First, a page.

Mallory: Beyond Everest

Lie motionless in the centre of railway tracks, they say, and a passing train will leave you untouched. In John Burns’s one-man show, Mallory: Beyond Everest, we meet a man who has to know. To represent the incident Burns chalks a pair of rails on a blackboard and stands before it, rigid. “Steel and flesh,” he chants. “Steel and flesh. Steel and flesh!” Afterwards, when the fear has left him, he feels “a kind of wonder.”

Mallory: Beyond Everest is a fine show — and a worthy tribute to one of the heroes of mountaineering.

He is of course George Mallory, the legendary English mountaineer who disappeared during the 1924 Everest expedition. Though his body was discovered in 1999, whether he reached the summit before his death — 29 years before Tenzing and Hillary completed their ascent — remains a subject of intense dispute. Mallory: Beyond Everest imagines a world in which the climber successfully ascends, and survives, the tallest mountain in the world.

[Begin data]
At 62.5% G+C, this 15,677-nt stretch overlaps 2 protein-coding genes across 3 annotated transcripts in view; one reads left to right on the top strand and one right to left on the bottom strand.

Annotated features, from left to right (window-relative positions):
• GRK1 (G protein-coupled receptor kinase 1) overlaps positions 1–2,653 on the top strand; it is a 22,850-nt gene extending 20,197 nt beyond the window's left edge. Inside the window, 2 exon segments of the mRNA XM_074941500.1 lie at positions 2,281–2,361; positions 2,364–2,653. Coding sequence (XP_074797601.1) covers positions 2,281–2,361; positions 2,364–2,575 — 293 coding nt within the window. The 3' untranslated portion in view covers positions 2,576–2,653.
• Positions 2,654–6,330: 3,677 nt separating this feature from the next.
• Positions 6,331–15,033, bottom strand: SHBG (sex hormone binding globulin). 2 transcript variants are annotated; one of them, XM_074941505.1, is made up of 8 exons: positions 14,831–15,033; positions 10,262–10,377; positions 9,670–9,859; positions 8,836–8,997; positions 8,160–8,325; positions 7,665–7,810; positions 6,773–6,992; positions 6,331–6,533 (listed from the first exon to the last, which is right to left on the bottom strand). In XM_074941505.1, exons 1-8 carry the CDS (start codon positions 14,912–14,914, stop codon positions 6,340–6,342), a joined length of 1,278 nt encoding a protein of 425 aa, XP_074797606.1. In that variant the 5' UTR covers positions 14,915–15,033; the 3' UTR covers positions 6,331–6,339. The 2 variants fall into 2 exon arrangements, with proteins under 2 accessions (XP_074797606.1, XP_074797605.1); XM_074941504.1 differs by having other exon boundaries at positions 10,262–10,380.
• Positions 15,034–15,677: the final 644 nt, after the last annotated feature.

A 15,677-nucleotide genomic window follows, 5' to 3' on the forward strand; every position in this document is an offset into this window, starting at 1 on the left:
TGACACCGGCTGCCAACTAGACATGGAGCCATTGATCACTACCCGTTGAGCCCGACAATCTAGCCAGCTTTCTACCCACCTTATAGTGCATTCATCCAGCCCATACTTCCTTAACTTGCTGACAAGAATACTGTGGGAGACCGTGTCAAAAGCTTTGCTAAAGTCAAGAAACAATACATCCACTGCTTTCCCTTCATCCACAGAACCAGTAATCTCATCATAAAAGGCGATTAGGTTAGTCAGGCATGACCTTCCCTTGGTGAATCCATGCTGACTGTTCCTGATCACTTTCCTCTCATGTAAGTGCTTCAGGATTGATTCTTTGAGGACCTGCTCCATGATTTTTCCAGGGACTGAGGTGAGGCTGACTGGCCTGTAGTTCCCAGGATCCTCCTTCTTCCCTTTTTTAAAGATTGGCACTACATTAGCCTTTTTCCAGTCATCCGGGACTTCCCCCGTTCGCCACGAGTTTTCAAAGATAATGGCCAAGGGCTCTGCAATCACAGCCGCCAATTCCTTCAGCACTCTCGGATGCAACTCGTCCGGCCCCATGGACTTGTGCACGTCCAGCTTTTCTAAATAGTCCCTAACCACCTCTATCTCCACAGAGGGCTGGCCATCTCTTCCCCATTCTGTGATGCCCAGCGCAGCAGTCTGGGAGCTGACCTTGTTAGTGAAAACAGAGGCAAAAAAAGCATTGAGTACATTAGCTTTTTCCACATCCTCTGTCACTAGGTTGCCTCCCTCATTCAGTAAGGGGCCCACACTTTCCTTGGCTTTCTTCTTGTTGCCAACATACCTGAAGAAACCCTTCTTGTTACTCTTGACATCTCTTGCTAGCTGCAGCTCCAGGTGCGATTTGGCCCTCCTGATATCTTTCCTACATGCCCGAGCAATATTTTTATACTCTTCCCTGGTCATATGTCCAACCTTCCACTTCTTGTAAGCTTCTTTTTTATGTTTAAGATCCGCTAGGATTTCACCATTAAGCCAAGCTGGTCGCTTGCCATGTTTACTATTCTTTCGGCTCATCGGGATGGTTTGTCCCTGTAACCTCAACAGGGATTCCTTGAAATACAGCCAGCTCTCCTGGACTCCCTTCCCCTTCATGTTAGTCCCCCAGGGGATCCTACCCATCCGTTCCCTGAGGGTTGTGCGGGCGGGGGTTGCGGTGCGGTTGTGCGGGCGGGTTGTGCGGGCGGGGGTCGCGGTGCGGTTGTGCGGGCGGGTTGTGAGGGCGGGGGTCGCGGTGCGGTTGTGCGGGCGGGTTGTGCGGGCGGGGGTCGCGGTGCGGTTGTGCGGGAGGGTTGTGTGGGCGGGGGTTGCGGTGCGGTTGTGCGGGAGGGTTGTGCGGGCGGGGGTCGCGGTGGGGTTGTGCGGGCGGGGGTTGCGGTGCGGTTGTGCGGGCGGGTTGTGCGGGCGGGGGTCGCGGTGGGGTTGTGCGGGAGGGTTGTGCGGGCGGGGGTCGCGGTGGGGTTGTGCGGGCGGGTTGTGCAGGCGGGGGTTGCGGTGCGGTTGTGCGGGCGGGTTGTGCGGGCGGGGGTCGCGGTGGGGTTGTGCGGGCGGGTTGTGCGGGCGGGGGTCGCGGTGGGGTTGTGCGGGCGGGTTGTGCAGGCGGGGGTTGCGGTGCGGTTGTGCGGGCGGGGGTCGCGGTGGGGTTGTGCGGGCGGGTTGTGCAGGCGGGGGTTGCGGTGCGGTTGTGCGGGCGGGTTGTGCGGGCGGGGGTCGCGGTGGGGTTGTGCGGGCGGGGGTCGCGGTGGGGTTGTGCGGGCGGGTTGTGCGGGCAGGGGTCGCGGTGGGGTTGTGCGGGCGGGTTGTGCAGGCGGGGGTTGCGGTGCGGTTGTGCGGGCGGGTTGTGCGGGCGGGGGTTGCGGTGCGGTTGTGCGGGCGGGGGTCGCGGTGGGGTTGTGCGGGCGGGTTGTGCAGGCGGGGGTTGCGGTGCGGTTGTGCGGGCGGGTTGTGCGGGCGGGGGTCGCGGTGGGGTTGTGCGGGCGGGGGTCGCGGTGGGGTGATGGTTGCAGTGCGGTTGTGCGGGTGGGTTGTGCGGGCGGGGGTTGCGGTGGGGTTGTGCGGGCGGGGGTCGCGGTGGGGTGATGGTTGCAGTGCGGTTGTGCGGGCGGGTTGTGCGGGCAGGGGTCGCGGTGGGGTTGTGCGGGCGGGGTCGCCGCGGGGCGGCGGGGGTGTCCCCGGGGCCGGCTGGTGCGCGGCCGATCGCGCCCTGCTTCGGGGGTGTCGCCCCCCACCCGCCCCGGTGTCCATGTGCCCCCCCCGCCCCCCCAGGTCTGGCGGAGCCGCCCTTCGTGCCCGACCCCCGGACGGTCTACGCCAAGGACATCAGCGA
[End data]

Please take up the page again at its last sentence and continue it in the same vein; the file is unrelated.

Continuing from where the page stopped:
A BBC interview with an aged Mallory forms the play’s scaffolding, and occasions some interesting retrospection. “In the end the mountain had to be climbed,” he says, in the way people have of making out the past to have been inevitable. Fact may be the real substructure of the play, though, in the testimonies that outlived Mallory. Dates and times prefacing descriptions of the War surely refer to fragments from his diary, and the script seems to slip into quotation at other moments. Indeed, the difficulty of differentiating fiction from fact enriches the play with many fertile ambiguities. Mustard gas smells of lilac, Mallory tells us, and acts out gas-blinded men stumbling on the front, their hands on each others’ shoulders. That his wife smells of lilacs on his return is a detail so vivid and particular as to be utterly authentic. But what about hints of homoeroticism in his relationship with Geoffrey Young, who mentors him in climbing, and Sandy Irvine, with whom he makes the fateful Everest attempt? Real or invented, the subtlety of these suggestions is a credit to Burns’ writing and typical of the finely-tuned play.